I needed the money.

The press called them “oblivion jobs” — liberal columnists thought they were evil and conservative columnists called them an honest day’s work. Snapchat blew up with the debates for a while. Then other liberals jumped in and pointed out that this new solution was better than fully conscious drudgery.

Besides, the second faction of leftists argued, it was condescending to confiscate options from the poor. Let them choose. We chose, in droves, because it paid decently. Finally, something that paid decently! I was a holdout, actually. Paranoia and an irregular news habit kept me away from the recruiting offices until almost everyone else I knew had signed up.

The value proposition was straightforward: Sell your time and labor, like any job. But you don’t have to be awake while it’s happening. Rent out your body and accept long stretches of blankness. Would you rather be aware of the monotonous physical labor — hollowing out arcology units, adjusting every terminal for the dirt it was lodged in? Or would you rather wake up ten hours later, never having processed how you spent the time?

The commercials said it would be like going straight from breakfast to watching TV with a beer in hand. And you’d stay in shape, hooray!

The hardware-wetware combo behind this was complex and poorly understood, controversial among engineers as well as pundits. Roboticists were exasperated at first, not used to being second best, but eventually they resigned themselves to the new status quo. Machines were physically more capable, but they couldn’t match the sensory intuition of oblivion workers.

Everyone who told me the procedure wouldn’t hurt was right. And soon my employment situation felt familiar, of course. It was only strange for a couple of weeks to “wake up” with an aching back, nearly ready to go back to bed again.

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Conflict Resources & Murky Culpability

After I wrote this dispatch I read “Your Phone Was Made By Slaves” by Kevin Bales and immediately felt silly — his longer piece covers a lot of the same ground in more depth. If you find this topic interesting, it’s a good read.

Computers, cell phones, and other electronic devices contain conflict minerals. For those of you unfamiliar with the term: “Conflict resources are natural resources whose systematic exploitation and trade in a context of conflict [AKA a war zone] contribute to, benefit from or result in the commission of serious violations of human rights”. Furthermore, “Take away the ability to profit from resource extraction and [the fighting groups] can no longer exacerbate or sustain conflict.”

To provide an example, minerals in the Democratic Republic of the Congo are mined by rebel militias and sold to fund the continuation of the fighting. The buyers are nobody in particular, but those minerals are laundered the way illicit money is laundered, by being passed through middlemen. Eventually manufacturers use the minerals on behalf of multinational purveyors of consumer electronics. Big companies — brand names that you would recognize. And so the violence continues, because local warlords want to keep access to their money machine. (If you have a Netflix account, I recommend watching the investigative documentary Virunga to learn more about this.) The DRC is only one of the places devastated by neocolonialism paired with local power-mongering.

The photo above dates from the late 1800s or early 1900s. According to USC’s caption, “The Congolese man is likely to have been a victim of the ‘Congo atrocities’, punishment, murders and mutilations (particularly amputation of the right hand on living victims or after death) that took place on colonial rubber plantations in the Congo Free State, territory owned by Belgian King Leopold II […] Workers on rubber plantations were paid with worthless goods, and it was in noticing this imbalance of trade that shipping clerk Edmund Morel reported in his columns for The West African Mail, noticing that large numbers of weapons were going into the country to control the rubber workers.” I call it neocolonialism because we are continuing an old pattern, just shuffling the guns around.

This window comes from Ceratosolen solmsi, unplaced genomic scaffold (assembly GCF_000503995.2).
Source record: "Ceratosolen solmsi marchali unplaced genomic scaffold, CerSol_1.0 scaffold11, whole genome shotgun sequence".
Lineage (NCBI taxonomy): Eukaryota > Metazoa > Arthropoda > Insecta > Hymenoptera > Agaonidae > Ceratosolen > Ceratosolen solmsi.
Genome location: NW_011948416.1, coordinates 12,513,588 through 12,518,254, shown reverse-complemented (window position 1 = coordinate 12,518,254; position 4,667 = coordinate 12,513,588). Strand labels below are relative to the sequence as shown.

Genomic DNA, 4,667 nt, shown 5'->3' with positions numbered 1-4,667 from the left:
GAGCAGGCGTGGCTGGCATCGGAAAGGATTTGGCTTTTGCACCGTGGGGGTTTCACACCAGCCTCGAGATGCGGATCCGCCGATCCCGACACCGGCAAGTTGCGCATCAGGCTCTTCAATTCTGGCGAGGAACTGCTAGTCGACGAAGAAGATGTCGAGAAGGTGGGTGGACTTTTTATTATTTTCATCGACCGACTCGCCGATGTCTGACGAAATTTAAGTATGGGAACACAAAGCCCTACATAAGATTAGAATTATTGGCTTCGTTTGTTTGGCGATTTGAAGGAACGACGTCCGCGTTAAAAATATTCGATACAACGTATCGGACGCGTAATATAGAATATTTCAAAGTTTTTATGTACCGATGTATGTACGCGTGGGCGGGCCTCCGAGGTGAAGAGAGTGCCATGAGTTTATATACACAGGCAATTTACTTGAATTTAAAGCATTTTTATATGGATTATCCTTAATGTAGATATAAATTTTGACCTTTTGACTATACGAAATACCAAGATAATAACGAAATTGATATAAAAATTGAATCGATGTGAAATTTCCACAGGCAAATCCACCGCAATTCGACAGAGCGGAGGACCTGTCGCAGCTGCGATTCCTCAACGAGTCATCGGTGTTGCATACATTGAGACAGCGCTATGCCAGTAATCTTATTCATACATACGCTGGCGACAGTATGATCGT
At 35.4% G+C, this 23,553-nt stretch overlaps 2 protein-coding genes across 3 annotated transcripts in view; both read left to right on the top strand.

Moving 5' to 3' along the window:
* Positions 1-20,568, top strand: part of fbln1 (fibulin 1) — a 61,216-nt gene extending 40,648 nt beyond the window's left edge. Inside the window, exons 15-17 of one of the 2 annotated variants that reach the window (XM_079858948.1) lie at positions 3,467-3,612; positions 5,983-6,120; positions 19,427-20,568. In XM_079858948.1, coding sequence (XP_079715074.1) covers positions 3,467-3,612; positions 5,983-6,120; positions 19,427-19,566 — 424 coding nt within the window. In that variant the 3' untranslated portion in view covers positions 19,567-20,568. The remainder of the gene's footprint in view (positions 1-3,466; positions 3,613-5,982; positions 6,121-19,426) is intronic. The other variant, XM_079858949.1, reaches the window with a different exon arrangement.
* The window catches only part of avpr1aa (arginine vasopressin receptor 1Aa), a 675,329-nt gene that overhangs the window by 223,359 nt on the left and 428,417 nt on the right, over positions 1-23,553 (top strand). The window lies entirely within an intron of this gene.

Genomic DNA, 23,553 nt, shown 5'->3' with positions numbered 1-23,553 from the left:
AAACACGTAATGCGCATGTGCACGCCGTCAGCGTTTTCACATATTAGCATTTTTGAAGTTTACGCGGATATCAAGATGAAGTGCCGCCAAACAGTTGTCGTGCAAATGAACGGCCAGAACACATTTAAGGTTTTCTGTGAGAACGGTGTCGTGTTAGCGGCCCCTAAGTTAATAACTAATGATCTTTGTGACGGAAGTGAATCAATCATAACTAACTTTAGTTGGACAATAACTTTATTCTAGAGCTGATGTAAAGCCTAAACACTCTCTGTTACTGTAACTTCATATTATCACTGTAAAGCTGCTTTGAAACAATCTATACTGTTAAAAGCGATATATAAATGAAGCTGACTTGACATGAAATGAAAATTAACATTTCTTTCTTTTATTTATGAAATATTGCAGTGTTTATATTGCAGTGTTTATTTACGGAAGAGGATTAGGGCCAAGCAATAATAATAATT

The New York Times’ East Africa bureau chief Jeffrey Gettleman wrote in a piece for National Geographic:

“In the ensuing free-for-all [after dictator Mobutu Sese Seko was deposed and Congo was consumed by war], foreign troops and rebel groups seized hundreds of mines. It was like giving an ATM card to a drugged-out kid with a gun. The rebels funded their brutality with diamonds, gold, tin, and tantalum, a hard, gray, corrosion-resistant element used to make electronics. Eastern Congo produces 20 to 50 percent of the world’s tantalum.”

How do we cope with this, as consumers? Do we drop out of modern life, eschewing all the connected devices that have become standard in the “First World”? Do we cling to guilt and shame because we don’t care enough to actually change our behavior? I’ll admit it: I don’t care enough about this problem to sacrifice my iPhone or my laptop. I’m not going to switch to a Fairphone. Neither do I only buy fair-trade food and clothing.

So, should I blame myself for the war in the Democratic Republic of the Congo? Is it my fault and yours? I’m genuinely undecided. On one hand, the demand side of a transaction doesn’t specify the methods of the supply side. I didn’t ask anyone to buy from militias. I didn’t ask the seventeenth-century European superpowers to pursue mercantilism and shoulder the spurious “white man’s burden”. On the other hand, I am funding terrorism, albeit very indirectly. Amnesty International released a report on cobalt sourcing in January — it’s pretty clear that this is not a resolved issue.

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Voluntary Exploitation

Tonight we went to an arcade at a bar. It had fun games: Jurassic Park and Alien shoot-’em-ups, plus classics like air hockey and skee ball. To play, you couldn’t just put quarters in the machines. You had to load money onto a special debit-type card and then swipe it at each game’s terminal. When you won tickets, they didn’t print out on sturdy red or yellow paper — instead the number flashed on the tiny display screen.

We agreed that this digital facsimile wasn’t as satisfying as the old-fangled real thing. I felt nostalgic for carrying around armfuls or even plastic bags of physical tickets, then turning them in for Tootsie Rolls and cheap doodads. My boyfriend said, “It’s just a way to teach kids to be happy accepting fake rewards for genuine labor.”

That hit me quite close to home.